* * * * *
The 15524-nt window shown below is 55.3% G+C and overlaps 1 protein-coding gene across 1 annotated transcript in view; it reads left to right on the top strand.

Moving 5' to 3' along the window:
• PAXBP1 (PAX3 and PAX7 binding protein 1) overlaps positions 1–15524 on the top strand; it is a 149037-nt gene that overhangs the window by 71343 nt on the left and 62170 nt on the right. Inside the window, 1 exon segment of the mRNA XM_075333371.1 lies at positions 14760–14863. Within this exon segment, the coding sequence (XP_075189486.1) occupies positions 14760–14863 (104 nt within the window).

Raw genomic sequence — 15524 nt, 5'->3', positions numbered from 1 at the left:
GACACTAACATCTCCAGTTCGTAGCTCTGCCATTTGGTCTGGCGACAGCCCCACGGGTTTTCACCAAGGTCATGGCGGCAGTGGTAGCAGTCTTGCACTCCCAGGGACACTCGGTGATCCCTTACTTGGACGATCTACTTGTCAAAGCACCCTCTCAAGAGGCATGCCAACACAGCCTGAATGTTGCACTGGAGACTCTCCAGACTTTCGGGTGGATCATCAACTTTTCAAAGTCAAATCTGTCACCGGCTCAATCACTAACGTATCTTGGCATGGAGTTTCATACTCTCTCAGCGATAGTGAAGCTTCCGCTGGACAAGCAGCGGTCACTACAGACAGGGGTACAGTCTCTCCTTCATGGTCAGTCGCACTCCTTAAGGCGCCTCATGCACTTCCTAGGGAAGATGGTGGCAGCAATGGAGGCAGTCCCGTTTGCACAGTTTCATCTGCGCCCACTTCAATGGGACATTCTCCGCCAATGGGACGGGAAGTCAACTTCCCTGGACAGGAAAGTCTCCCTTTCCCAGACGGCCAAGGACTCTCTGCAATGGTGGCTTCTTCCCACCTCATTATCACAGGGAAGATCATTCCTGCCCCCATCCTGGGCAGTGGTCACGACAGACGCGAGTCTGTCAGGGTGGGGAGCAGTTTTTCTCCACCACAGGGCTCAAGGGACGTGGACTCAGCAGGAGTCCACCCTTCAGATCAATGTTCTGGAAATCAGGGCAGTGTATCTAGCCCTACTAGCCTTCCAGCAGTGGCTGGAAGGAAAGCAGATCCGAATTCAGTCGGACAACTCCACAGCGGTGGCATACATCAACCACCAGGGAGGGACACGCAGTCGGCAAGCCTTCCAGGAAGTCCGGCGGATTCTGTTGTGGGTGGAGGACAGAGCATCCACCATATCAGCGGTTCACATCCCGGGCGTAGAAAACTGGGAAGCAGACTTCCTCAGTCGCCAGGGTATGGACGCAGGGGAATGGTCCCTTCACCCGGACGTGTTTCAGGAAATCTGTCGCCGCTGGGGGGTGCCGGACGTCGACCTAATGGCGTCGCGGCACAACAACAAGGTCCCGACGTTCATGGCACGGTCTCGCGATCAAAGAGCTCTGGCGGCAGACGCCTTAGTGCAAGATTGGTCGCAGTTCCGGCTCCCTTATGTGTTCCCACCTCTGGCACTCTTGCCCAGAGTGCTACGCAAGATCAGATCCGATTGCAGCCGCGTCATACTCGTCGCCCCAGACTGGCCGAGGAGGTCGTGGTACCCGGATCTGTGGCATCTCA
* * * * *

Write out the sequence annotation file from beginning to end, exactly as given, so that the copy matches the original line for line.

The 15524-nt window shown below is 55.3% G+C and overlaps 1 protein-coding gene across 1 annotated transcript in view; it reads left to right on the top strand.

Moving 5' to 3' along the window:
• PAXBP1 (PAX3 and PAX7 binding protein 1) overlaps positions 1–15524 on the top strand; it is a 149037-nt gene that overhangs the window by 71343 nt on the left and 62170 nt on the right. Inside the window, 1 exon segment of the mRNA XM_075333371.1 lies at positions 14760–14863. Within this exon segment, the coding sequence (XP_075189486.1) occupies positions 14760–14863 (104 nt within the window).

Raw genomic sequence — 15524 nt, 5'->3', positions numbered from 1 at the left:
GACACTAACATCTCCAGTTCGTAGCTCTGCCATTTGGTCTGGCGACAGCCCCACGGGTTTTCACCAAGGTCATGGCGGCAGTGGTAGCAGTCTTGCACTCCCAGGGACACTCGGTGATCCCTTACTTGGACGATCTACTTGTCAAAGCACCCTCTCAAGAGGCATGCCAACACAGCCTGAATGTTGCACTGGAGACTCTCCAGACTTTCGGGTGGATCATCAACTTTTCAAAGTCAAATCTGTCACCGGCTCAATCACTAACGTATCTTGGCATGGAGTTTCATACTCTCTCAGCGATAGTGAAGCTTCCGCTGGACAAGCAGCGGTCACTACAGACAGGGGTACAGTCTCTCCTTCATGGTCAGTCGCACTCCTTAAGGCGCCTCATGCACTTCCTAGGGAAGATGGTGGCAGCAATGGAGGCAGTCCCGTTTGCACAGTTTCATCTGCGCCCACTTCAATGGGACATTCTCCGCCAATGGGACGGGAAGTCAACTTCCCTGGACAGGAAAGTCTCCCTTTCCCAGACGGCCAAGGACTCTCTGCAATGGTGGCTTCTTCCCACCTCATTATCACAGGGAAGATCATTCCTGCCCCCATCCTGGGCAGTGGTCACGACAGACGCGAGTCTGTCAGGGTGGGGAGCAGTTTTTCTCCACCACAGGGCTCAAGGGACGTGGACTCAGCAGGAGTCCACCCTTCAGATCAATGTTCTGGAAATCAGGGCAGTGTATCTAGCCCTACTAGCCTTCCAGCAGTGGCTGGAAGGAAAGCAGATCCGAATTCAGTCGGACAACTCCACAGCGGTGGCATACATCAACCACCAGGGAGGGACACGCAGTCGGCAAGCCTTCCAGGAAGTCCGGCGGATTCTGTTGTGGGTGGAGGACAGAGCATCCACCATATCAGCGGTTCACATCCCGGGCGTAGAAAACTGGGAAGCAGACTTCCTCAGTCGCCAGGGTATGGACGCAGGGGAATGGTCCCTTCACCCGGACGTGTTTCAGGAAATCTGTCGCCGCTGGGGGGTGCCGGACGTCGACCTAATGGCGTCGCGGCACAACAACAAGGTCCCGACGTTCATGGCACGGTCTCGCGATCAAAGAGCTCTGGCGGCAGACGCCTTAGTGCAAGATTGGTCGCAGTTCCGGCTCCCTTATGTGTTCCCACCTCTGGCACTCTTGCCCAGAGTGCTACGCAAGATCAGATCCGATTGCAGCCGCGTCATACTCGTCGCCCCAGACTGGCCGAGGAGGTCGTGGTACCCGGATCTGTGGCATCTCA